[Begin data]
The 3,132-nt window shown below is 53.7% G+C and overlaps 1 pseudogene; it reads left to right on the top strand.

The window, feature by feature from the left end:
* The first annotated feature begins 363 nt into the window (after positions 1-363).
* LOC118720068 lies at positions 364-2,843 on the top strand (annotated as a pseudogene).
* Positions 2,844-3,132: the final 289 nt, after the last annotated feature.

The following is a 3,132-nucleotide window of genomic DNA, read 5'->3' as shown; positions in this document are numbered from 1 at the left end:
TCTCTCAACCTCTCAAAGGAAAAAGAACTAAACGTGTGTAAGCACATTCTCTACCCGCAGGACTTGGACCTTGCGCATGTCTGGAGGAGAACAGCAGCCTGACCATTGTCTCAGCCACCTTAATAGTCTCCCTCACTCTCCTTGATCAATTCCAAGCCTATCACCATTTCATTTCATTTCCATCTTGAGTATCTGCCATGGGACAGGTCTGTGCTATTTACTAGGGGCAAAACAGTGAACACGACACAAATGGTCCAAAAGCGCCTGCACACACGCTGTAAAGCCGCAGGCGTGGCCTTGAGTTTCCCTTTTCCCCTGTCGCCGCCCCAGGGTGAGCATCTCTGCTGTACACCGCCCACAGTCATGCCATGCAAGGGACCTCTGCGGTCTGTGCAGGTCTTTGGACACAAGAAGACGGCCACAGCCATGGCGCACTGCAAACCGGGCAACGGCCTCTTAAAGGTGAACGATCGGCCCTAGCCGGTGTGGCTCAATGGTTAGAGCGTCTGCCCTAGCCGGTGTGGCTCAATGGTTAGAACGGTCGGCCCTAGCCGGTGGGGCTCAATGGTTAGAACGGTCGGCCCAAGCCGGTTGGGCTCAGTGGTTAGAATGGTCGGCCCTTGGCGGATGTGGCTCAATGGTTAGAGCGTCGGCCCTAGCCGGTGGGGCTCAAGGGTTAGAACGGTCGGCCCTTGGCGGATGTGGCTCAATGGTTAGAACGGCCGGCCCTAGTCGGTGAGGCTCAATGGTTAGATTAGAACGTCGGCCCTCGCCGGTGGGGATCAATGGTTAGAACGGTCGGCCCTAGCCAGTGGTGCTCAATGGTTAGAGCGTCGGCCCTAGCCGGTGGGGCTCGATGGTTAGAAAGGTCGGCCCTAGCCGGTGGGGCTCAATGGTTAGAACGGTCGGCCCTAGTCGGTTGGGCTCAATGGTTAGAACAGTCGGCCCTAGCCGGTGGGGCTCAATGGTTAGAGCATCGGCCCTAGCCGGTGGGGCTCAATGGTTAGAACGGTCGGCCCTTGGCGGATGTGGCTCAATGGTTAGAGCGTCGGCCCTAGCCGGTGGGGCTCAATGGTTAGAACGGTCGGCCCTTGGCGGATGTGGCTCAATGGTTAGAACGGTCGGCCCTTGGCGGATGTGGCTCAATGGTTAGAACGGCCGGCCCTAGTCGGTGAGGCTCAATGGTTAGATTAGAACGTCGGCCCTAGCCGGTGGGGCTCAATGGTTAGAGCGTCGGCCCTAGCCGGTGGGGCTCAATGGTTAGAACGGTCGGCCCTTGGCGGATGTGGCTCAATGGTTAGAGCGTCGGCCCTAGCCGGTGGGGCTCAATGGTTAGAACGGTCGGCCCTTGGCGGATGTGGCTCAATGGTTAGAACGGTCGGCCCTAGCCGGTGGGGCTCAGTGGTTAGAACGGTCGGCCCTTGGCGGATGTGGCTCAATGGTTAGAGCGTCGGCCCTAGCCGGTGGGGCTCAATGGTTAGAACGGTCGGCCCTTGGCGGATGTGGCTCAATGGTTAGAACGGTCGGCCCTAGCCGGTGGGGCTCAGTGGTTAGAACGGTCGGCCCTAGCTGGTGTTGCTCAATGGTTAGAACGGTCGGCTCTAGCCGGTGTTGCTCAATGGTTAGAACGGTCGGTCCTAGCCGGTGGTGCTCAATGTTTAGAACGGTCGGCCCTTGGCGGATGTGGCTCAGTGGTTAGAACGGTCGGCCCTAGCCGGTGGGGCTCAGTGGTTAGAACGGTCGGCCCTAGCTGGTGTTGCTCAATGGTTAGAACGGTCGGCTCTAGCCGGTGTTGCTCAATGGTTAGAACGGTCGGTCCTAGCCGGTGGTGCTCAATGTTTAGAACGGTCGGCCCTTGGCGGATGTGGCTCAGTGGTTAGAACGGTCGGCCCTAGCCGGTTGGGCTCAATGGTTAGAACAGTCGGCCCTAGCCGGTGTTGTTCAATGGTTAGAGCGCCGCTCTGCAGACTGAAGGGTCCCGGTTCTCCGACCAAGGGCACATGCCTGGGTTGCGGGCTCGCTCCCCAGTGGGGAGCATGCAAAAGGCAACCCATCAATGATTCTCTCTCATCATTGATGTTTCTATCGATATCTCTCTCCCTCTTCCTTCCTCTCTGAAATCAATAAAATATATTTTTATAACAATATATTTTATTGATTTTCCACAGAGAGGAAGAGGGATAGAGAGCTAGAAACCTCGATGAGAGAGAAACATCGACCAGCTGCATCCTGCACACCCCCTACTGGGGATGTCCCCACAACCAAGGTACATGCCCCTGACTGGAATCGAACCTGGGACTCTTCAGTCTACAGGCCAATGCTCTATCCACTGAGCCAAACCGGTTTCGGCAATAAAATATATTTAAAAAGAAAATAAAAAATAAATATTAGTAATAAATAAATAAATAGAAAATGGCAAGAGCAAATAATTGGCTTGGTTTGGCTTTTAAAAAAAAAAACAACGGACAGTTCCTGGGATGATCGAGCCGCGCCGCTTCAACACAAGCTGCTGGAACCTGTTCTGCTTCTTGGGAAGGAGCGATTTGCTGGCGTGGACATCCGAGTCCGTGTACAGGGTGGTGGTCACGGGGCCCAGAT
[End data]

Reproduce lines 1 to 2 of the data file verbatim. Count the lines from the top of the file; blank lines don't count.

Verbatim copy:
The 3,132-nt window shown below is 53.7% G+C and overlaps 1 pseudogene; it reads left to right on the top strand.

The window, feature by feature from the left end: